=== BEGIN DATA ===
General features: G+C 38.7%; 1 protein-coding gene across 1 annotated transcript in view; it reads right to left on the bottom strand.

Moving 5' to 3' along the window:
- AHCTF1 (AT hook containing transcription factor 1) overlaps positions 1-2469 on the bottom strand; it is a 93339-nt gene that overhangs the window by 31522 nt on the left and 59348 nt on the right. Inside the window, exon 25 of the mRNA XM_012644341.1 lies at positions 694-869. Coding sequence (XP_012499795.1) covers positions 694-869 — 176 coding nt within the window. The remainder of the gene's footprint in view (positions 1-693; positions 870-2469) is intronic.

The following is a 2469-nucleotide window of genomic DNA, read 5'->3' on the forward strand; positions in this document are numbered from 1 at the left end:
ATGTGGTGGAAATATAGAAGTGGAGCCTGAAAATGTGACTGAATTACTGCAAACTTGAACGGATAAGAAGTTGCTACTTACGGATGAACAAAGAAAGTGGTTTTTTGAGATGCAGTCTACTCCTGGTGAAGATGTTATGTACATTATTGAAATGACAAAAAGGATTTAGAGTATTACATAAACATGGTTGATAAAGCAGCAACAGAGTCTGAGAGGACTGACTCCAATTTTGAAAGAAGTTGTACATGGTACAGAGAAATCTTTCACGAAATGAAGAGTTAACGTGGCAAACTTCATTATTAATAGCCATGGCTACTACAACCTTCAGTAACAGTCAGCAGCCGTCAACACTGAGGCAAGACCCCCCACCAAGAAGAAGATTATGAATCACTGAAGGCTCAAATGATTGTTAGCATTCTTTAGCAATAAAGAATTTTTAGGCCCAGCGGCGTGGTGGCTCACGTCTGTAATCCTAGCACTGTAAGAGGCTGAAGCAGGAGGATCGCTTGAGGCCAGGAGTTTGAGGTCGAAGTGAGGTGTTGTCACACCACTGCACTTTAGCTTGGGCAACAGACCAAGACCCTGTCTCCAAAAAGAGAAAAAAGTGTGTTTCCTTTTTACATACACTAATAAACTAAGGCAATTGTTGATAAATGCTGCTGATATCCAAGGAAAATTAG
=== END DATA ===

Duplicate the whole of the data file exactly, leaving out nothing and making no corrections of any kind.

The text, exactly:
General features: G+C 38.7%; 1 protein-coding gene across 1 annotated transcript in view; it reads right to left on the bottom strand.

Moving 5' to 3' along the window:
- AHCTF1 (AT hook containing transcription factor 1) overlaps positions 1-2469 on the bottom strand; it is a 93339-nt gene that overhangs the window by 31522 nt on the left and 59348 nt on the right. Inside the window, exon 25 of the mRNA XM_012644341.1 lies at positions 694-869. Coding sequence (XP_012499795.1) covers positions 694-869 — 176 coding nt within the window. The remainder of the gene's footprint in view (positions 1-693; positions 870-2469) is intronic.

The following is a 2469-nucleotide window of genomic DNA, read 5'->3' on the forward strand; positions in this document are numbered from 1 at the left end:
ATGTGGTGGAAATATAGAAGTGGAGCCTGAAAATGTGACTGAATTACTGCAAACTTGAACGGATAAGAAGTTGCTACTTACGGATGAACAAAGAAAGTGGTTTTTTGAGATGCAGTCTACTCCTGGTGAAGATGTTATGTACATTATTGAAATGACAAAAAGGATTTAGAGTATTACATAAACATGGTTGATAAAGCAGCAACAGAGTCTGAGAGGACTGACTCCAATTTTGAAAGAAGTTGTACATGGTACAGAGAAATCTTTCACGAAATGAAGAGTTAACGTGGCAAACTTCATTATTAATAGCCATGGCTACTACAACCTTCAGTAACAGTCAGCAGCCGTCAACACTGAGGCAAGACCCCCCACCAAGAAGAAGATTATGAATCACTGAAGGCTCAAATGATTGTTAGCATTCTTTAGCAATAAAGAATTTTTAGGCCCAGCGGCGTGGTGGCTCACGTCTGTAATCCTAGCACTGTAAGAGGCTGAAGCAGGAGGATCGCTTGAGGCCAGGAGTTTGAGGTCGAAGTGAGGTGTTGTCACACCACTGCACTTTAGCTTGGGCAACAGACCAAGACCCTGTCTCCAAAAAGAGAAAAAAGTGTGTTTCCTTTTTACATACACTAATAAACTAAGGCAATTGTTGATAAATGCTGCTGATATCCAAGGAAAATTAG